Sleep Deprivation Is Making You Fat

Sleep Deprivation Is Making You Fat

Once in a while I stay up a little too late and end up feeling poorly the next day at work. I’m just so cranky, and all I want is to eat comfort food. Finally there’s a study that validates my cravings.

Published April 18, 2011

 

(Photo: Christophe Bertolin/Landov)

 

 

 

Once in a while I stay up a little too late and end up feeling poorly the next day at work. Not only am I cranky, but all I want is to eat comfort food. Finally there’s a study to validate my cravings.

Dr. Marie-Pierre St-Onge, research associate of the New York Obesity Research Center, studied 13 men and 13 women over two spans of six days each and concluded that when you don’t get the suggested seven to nine hours of sleep you need, you are likely to eat more calories than you normally would.

The participants slept nine hours per night during the first six days and only four hours the second round of six days. For the first four days of each period volunteers were kept on a strict diet, but on the fifth and sixth days of the second period, when they were tired and allowed to eat whatever they wanted, the participants ate an average of 300 more calories than when they were well rested.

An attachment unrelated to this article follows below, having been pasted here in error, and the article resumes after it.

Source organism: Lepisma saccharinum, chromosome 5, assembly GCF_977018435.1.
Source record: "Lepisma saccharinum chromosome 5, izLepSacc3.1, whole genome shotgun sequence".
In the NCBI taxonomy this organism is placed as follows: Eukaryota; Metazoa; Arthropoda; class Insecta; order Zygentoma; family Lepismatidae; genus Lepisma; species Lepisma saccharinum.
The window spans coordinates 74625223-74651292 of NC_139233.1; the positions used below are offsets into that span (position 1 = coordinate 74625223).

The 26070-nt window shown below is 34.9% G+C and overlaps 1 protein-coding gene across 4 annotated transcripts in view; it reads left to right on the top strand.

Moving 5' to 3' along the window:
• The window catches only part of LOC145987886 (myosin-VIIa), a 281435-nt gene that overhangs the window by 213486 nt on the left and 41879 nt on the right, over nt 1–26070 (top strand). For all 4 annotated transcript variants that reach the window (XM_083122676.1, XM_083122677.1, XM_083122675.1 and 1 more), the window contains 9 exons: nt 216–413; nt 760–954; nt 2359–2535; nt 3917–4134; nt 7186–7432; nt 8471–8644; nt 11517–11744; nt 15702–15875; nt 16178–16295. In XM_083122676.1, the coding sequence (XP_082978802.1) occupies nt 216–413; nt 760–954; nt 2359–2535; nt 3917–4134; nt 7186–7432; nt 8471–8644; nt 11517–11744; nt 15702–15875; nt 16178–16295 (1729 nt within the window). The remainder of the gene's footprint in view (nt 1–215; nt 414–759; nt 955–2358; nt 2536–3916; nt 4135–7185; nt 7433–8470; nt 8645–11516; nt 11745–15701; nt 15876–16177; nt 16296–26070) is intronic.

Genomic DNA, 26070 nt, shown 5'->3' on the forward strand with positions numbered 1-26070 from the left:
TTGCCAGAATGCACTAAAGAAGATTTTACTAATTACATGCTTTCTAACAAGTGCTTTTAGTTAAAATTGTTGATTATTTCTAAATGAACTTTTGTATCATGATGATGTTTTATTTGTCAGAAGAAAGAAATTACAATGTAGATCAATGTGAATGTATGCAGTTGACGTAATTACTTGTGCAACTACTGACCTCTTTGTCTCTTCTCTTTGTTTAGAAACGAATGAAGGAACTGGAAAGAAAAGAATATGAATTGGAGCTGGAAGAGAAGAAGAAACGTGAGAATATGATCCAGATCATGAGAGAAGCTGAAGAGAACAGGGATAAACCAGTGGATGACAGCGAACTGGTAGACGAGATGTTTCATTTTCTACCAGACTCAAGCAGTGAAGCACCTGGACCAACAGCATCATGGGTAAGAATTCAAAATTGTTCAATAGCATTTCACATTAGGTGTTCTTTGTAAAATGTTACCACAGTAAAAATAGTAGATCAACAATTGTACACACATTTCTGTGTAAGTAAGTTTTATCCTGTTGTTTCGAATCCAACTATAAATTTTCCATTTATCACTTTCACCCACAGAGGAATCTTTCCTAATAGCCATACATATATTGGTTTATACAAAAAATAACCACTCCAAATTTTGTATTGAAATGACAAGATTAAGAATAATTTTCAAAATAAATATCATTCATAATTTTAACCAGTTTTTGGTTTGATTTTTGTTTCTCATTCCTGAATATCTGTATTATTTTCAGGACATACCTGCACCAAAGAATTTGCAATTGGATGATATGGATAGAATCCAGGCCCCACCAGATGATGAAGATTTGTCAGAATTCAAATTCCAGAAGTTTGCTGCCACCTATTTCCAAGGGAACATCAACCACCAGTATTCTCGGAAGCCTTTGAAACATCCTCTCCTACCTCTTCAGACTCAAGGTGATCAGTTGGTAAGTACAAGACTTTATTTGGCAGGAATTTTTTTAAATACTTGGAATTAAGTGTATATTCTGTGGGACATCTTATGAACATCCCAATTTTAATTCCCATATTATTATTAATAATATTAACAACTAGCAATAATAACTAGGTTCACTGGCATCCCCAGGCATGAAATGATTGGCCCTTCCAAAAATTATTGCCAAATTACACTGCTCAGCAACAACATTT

Sleepy women overate the most, consuming 329 calories more than when they were well rested compared to the 263 calories men overate. Most of the extra calories were from high-fat foods, like ice cream.

Eating an extra 300 calories a day could pack on an extra 30 pounds of weight within a year, putting you at risk of developing heart disease and diabetes.

Here are a few tips to get a better night’s sleep:

-- Make a bedtime and stick to it. Your body will get used to it and start winding down at that time.

-- Start a bedtime routine: take a bath or listen to music about an hour before bed to unwind.

-- Set the mood: Create a relaxing environment that’s quiet, cool and comfortable.  

-- Lay off the food and caffeine before bed.

 

Written by Brandi Tape

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